6. Increased Life Longevity

One of the most interesting finds from the research for health benefits of happiness is its connection with life longevity. Researchers believe that because of the impact happiness has on all of the above health benefits, it can ultimately help you live a longer life (Carstensen et al, 2011, Lawrence, Rogers & Wadsworth, 2015, Chida & Steptoe, 2008).

The research examining the connection between happiness and positive health benefits is still relatively new, and more research is continuing to emerge. That being said, it certainly seems from the current data that working on being happier will have plenty of health benefits.

 

The Benefits of Happiness at Work

Too many people measure how successful they are by how much money they make or the people that they associate with. In my opinion, true success should be measured by how happy you are.

Richard Branson

It’s easy to confuse success with happiness, and many people strive for professional goals (money or job titles) only to achieve them and realize it doesn’t provide them with the sense of happiness they were hoping for.

Until relatively recently, work and happiness weren’t really connected, but research is starting to show that there is a range of benefits for happy employees – for both the individual and the organization.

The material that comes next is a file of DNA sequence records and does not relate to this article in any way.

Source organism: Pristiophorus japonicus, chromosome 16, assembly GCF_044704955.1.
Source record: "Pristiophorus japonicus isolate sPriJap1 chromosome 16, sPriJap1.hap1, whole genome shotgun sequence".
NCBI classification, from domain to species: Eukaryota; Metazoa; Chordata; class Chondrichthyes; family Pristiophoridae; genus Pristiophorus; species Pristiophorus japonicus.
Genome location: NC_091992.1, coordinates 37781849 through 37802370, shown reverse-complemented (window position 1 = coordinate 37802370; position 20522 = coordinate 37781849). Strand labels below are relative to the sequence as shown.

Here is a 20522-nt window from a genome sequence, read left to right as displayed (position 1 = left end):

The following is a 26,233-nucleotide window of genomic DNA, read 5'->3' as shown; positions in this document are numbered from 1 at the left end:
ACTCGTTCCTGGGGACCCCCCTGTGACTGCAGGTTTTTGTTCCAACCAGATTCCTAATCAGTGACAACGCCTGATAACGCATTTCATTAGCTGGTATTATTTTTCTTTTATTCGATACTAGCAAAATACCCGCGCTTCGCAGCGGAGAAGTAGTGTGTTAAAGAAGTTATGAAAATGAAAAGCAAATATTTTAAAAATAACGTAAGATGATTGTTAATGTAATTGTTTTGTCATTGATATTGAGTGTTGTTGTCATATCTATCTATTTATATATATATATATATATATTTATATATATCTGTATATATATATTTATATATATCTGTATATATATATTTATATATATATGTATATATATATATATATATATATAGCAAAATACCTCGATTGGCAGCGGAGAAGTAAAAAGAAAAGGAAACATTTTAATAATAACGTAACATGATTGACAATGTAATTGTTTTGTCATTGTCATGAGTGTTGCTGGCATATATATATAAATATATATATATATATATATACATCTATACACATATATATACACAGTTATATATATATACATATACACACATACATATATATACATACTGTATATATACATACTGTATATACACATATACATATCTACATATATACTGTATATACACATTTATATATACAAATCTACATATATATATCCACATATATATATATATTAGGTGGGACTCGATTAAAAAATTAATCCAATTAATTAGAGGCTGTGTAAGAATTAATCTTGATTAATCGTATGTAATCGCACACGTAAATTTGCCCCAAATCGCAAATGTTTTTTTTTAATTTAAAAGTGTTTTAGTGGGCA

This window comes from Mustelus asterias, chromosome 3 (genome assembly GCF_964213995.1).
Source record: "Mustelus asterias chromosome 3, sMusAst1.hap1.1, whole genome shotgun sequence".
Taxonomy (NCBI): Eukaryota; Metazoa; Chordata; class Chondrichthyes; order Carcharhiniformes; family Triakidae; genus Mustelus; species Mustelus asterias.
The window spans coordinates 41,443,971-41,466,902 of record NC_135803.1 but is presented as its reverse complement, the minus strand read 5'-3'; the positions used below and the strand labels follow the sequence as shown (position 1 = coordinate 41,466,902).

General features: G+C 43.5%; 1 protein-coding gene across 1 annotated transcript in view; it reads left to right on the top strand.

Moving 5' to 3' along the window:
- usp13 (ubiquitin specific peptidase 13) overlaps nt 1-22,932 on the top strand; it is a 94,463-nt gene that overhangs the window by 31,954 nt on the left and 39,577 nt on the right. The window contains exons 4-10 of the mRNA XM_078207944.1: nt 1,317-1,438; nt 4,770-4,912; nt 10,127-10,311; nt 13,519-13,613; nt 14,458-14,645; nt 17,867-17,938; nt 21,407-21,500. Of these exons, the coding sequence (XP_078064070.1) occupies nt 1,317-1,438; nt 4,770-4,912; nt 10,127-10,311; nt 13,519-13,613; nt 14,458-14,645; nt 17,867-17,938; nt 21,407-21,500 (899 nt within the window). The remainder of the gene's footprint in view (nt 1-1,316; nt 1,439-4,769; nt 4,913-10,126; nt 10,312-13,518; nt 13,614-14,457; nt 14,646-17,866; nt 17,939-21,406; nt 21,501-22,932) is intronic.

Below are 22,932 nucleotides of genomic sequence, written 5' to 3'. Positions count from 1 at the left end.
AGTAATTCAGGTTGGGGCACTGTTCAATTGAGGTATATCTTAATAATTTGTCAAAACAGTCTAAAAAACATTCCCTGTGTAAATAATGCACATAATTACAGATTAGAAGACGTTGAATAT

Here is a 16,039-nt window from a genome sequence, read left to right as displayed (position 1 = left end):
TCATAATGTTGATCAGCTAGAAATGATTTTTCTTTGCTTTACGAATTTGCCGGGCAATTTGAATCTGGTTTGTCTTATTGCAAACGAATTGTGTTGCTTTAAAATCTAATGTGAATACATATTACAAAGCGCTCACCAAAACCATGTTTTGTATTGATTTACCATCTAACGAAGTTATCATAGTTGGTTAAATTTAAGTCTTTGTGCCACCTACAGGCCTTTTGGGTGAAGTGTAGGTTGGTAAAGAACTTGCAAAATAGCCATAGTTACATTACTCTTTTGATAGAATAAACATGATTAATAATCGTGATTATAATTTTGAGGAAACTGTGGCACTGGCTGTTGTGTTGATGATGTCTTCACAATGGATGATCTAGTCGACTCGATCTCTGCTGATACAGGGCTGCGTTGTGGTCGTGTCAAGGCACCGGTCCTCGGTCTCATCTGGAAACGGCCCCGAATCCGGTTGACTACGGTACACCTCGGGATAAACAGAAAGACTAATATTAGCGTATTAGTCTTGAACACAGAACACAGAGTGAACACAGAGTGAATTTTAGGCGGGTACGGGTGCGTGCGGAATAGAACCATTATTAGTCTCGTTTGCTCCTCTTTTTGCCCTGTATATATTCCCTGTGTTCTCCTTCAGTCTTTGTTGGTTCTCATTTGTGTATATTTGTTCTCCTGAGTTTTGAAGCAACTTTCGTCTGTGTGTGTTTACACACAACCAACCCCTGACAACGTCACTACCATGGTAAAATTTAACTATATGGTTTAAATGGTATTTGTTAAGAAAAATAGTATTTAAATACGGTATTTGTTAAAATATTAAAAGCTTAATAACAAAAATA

Some of the benefits of happiness at work include:

1. Better Decision Making & Creative Problem Solving

Happiness at work has a range of benefits for how our brains work and think. When we’re happier, we tend not to focus on the negatives or stressors as much, allowing more room to think about how to positively get on with challenges (Brockis, 2019).

2. Improved Individual and Team Productivity

Sgroi (2015) in a study for the University of Warwick found that happier employees tended to be 12% more productive, whereas unhappy employees were up to 10% less productive.

3. Better Customer Service Satisfaction

A study from Gallup (2017) found that happier employees were more engaged, which resulted in improved customer relationships, and a 20% increase in sales. When we feel happy, we’re more likely to express ourselves positively and want to help those around us.

4. It Might Help You Earn More

Tang (2006) found that feelings in life satisfaction were linked to higher salaries, however, this wasn’t consistent, and varied between genders. It’s also difficult to determine whether having a higher salary led to greater life satisfaction due to having fewer financial stressors.

 

5 Things You Can Do to Realize These Benefits in Your Life

Trying to feel happier in life might seem like a mammoth task to take on, but it doesn’t have to be. A few simple practices each day have been proven to help you realize and begin to reap the benefits of happiness:

1. Practice Gratitude

It’s easy to complain when things go wrong or you get stuck in the rut of thinking ‘why has this happened to me’ when you have a bad day, but practicing gratitude can help tackle that and improve feelings of happiness. Simply writing down three things you feel grateful for before bed can work wonders on your mindset (Emmons & McCullough, 2003).